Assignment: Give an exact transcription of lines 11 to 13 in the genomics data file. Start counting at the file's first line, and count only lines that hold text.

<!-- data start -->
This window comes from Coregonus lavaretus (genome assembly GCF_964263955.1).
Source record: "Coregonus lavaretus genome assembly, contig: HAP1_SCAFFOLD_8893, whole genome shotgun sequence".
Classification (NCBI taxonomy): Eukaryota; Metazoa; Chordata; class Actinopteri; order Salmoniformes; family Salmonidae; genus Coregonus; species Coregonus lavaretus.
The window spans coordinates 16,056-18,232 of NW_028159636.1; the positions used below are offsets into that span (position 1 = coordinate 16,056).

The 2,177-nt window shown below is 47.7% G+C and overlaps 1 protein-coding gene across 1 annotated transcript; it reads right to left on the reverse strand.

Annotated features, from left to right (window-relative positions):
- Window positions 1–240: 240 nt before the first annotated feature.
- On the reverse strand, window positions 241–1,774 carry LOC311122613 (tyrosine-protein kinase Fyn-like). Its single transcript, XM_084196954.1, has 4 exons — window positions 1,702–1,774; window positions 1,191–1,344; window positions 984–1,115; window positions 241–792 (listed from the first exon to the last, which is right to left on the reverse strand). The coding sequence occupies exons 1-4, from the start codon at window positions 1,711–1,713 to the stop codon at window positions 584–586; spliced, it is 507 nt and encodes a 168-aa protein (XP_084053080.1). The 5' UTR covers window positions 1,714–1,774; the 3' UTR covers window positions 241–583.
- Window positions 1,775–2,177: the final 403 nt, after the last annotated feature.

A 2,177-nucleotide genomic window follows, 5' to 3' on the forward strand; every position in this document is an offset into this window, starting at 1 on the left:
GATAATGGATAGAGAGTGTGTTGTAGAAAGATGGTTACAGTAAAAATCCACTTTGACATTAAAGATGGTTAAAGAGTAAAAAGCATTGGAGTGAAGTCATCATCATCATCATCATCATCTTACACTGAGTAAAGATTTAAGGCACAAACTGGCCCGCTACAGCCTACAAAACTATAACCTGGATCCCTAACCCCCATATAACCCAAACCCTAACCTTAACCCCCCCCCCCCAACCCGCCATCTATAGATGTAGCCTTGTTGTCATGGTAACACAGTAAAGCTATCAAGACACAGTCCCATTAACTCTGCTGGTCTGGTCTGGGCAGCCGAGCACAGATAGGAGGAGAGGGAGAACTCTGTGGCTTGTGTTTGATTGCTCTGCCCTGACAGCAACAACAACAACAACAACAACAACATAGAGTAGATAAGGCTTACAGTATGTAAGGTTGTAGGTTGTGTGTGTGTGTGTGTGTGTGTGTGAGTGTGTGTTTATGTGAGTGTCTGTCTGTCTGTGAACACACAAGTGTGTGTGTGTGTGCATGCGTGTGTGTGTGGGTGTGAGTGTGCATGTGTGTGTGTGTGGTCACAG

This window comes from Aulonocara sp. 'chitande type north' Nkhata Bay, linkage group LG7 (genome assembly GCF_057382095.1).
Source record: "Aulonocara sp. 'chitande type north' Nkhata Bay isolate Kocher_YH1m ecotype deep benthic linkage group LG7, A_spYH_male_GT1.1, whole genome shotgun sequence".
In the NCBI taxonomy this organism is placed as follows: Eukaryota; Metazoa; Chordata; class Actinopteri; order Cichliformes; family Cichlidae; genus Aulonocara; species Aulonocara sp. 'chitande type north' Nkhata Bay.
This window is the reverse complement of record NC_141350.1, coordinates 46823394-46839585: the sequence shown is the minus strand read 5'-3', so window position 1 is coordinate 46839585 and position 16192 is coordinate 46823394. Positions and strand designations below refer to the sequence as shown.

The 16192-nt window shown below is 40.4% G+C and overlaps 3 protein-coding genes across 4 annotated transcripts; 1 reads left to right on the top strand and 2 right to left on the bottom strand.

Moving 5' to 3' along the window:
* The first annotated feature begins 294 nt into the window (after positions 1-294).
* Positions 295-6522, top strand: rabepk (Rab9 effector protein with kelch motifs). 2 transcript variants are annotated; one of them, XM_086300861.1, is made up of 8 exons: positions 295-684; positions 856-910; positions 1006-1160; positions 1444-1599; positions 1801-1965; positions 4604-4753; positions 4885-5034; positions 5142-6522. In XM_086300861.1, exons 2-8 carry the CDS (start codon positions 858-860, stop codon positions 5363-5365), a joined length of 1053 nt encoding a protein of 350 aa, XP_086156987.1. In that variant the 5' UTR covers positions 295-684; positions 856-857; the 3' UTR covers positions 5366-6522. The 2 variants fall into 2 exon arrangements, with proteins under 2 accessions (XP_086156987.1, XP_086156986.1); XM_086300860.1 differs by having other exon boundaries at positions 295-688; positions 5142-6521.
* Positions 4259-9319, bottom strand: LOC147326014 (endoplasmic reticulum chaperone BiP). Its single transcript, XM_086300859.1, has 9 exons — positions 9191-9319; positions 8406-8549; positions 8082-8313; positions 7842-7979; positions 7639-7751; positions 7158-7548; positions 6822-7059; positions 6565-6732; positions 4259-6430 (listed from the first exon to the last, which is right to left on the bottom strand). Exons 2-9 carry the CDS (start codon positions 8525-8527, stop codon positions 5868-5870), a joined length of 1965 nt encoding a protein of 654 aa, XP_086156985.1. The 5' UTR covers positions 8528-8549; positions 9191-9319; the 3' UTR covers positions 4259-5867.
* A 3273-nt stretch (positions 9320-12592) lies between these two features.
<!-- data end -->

GATAATGGATAGAGAGTGTGTTGTAGAAAGATGGTTACAGTAAAAATCCACTTTGACATTAAAGATGGTTAAAGAGTAAAAAGCATTGGAGTGAAGTCATCATCATCATCATCATCATCTTACACTGAGTAAAGATTTAAGGCACAAACTGGCCCGCTACAGCCTACAAAACTATAACCTGGATCCCTAACCCCCATATAACCCAAACCCTAACCTTAACCCCCCCCCCCCAACCCGCCATCTATAGATGTAGCCTTGTTGTCATGGTAACACAGTAAAGCTATCAAGACACAGTCCCATTAACTCTGCTGGTCTGGTCTGGGCAGCCGAGCACAGATAGGAGGAGAGGGAGAACTCTGTGGCTTGTGTTTGATTGCTCTGCCCTGACAGCAACAACAACAACAACAACAACAACATAGAGTAGATAAGGCTTACAGTATGTAAGGTTGTAGGTTGTGTGTGTGTGTGTGTGTGTGTGTGAGTGTGTGTTTATGTGAGTGTCTGTCTGTCTGTGAACACACAAGTGTGTGTGTGTGTGCATGCGTGTGTGTGTGGGTGTGAGTGTGCATGTGTGTGTGTGTGGTCACAG

This window comes from Aulonocara sp. 'chitande type north' Nkhata Bay, linkage group LG7 (genome assembly GCF_057382095.1).
Source record: "Aulonocara sp. 'chitande type north' Nkhata Bay isolate Kocher_YH1m ecotype deep benthic linkage group LG7, A_spYH_male_GT1.1, whole genome shotgun sequence".